Growing up, I can remember teachers having us write down our favorites–”favorite color”, “favorite activity”, “favorite food”, etc. My answers always went something like this: blue, art/drawing, and potato filling. What in the world was “potato filling”? Most of my peers were writing “pizza” and I stood out, leaving others to question. The best answer I could provide was that potato filling was a cross between mashed potatoes and stuffing, mixed together with additional yumminess and baked in the oven to golden brown perfection. It is native to Pennsylvania Dutch cooking and is just about the best thing one could taste accompanying a turkey.
Year after year, potato filling is truly the end all, be all of my Thanksgiving. I’m pretty sure I can say the same for my sister, who in years past would pile mountains of filling onto her plate. Every year we would beg our mom to make a double batch to freeze so we’d have tons of leftovers. Our husbands have now been indoctrinated with filling “fever” and we’ve been passing on the love to others over the years. Even my mother-in-law, who often hosts our Virginia Thanksgiving gathering, knows, without question, this is the one non-negotiable on my list. If you head most anywhere in Pennsylvania around the holidays, you can even be guaranteed to find this delicacy on restaurant menus. If it tastes like my grandma’s, though, you’ll be lucky enough to try it. Whether its too dry, too lumpy, too bland, or just right, to me it’s Thanksgiving and family and tradition all wrapped up into one.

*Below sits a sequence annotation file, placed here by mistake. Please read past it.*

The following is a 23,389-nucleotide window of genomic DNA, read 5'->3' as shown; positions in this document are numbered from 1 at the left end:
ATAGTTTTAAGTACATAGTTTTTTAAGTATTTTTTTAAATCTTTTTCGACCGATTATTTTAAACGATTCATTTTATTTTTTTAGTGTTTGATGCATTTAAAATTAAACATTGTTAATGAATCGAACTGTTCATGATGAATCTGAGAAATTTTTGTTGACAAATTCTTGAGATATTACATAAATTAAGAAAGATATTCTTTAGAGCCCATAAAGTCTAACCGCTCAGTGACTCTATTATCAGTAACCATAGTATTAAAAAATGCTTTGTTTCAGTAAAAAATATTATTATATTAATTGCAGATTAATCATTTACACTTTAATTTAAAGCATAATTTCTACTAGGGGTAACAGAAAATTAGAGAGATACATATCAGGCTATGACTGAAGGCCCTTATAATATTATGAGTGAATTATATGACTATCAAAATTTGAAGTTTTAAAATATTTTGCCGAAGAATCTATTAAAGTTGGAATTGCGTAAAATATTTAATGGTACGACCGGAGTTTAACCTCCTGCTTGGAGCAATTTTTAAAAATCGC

Today I will don my apron and prepare our family’s treasured filling while the rest of my family drives hundreds of miles to be here in Virginia for the feast. As my onions and celery brown and my home is filled with amazing aromas, my sister and her family will be trekking from Ohio and my parents, from their parents’ in Pennsylvania. They will all arrive tomorrow afternoon to a home filled with family smells that mean only one thing–Thanksgiving is almost here and we are all joyfully together for another year. Thanks be to God.
What foods are part of your family tradition? Curious to try something new? Get out your potato peeler! Pennsylvania Dutch potato filling is calling your name.
Mother’s Potato Filling
3 qt. pan almost full of peeled white potatoes, salted (placed in a larger pot to cook) (B notes: 5 large potatoes is enough)
5 slices of bread, lightly toasted and chopped
4 stalks of celery, chopped finely
2 C. (liquid measure) top full of chopped onions
butter and canola/veg. oil
On low to medium heat, brown onions and celery in a lot of butter and oil. Start out with 1/2 stick butter and some oil and keep adding so it doesn’t get dry. While this mixture is browning, cook potatoes in salted water. When onion mixture is very golden, add chopped bread and continue to sauté. Keep adding a little oil and butter to keep moist. Smash up potatoes when cooked. Add eggs and mix. Now alternate adding a little warm milk and some of the onion mixture ’til all is used. Keep adding milk, if needed, to make mixture a little moister than for mashed potatoes. Put into casseroles. When ready to bake, put dots of butter on surface to help it brown. Bake at 350F uncovered until slightly browned and warmed through. Enjoy the deliciousness!!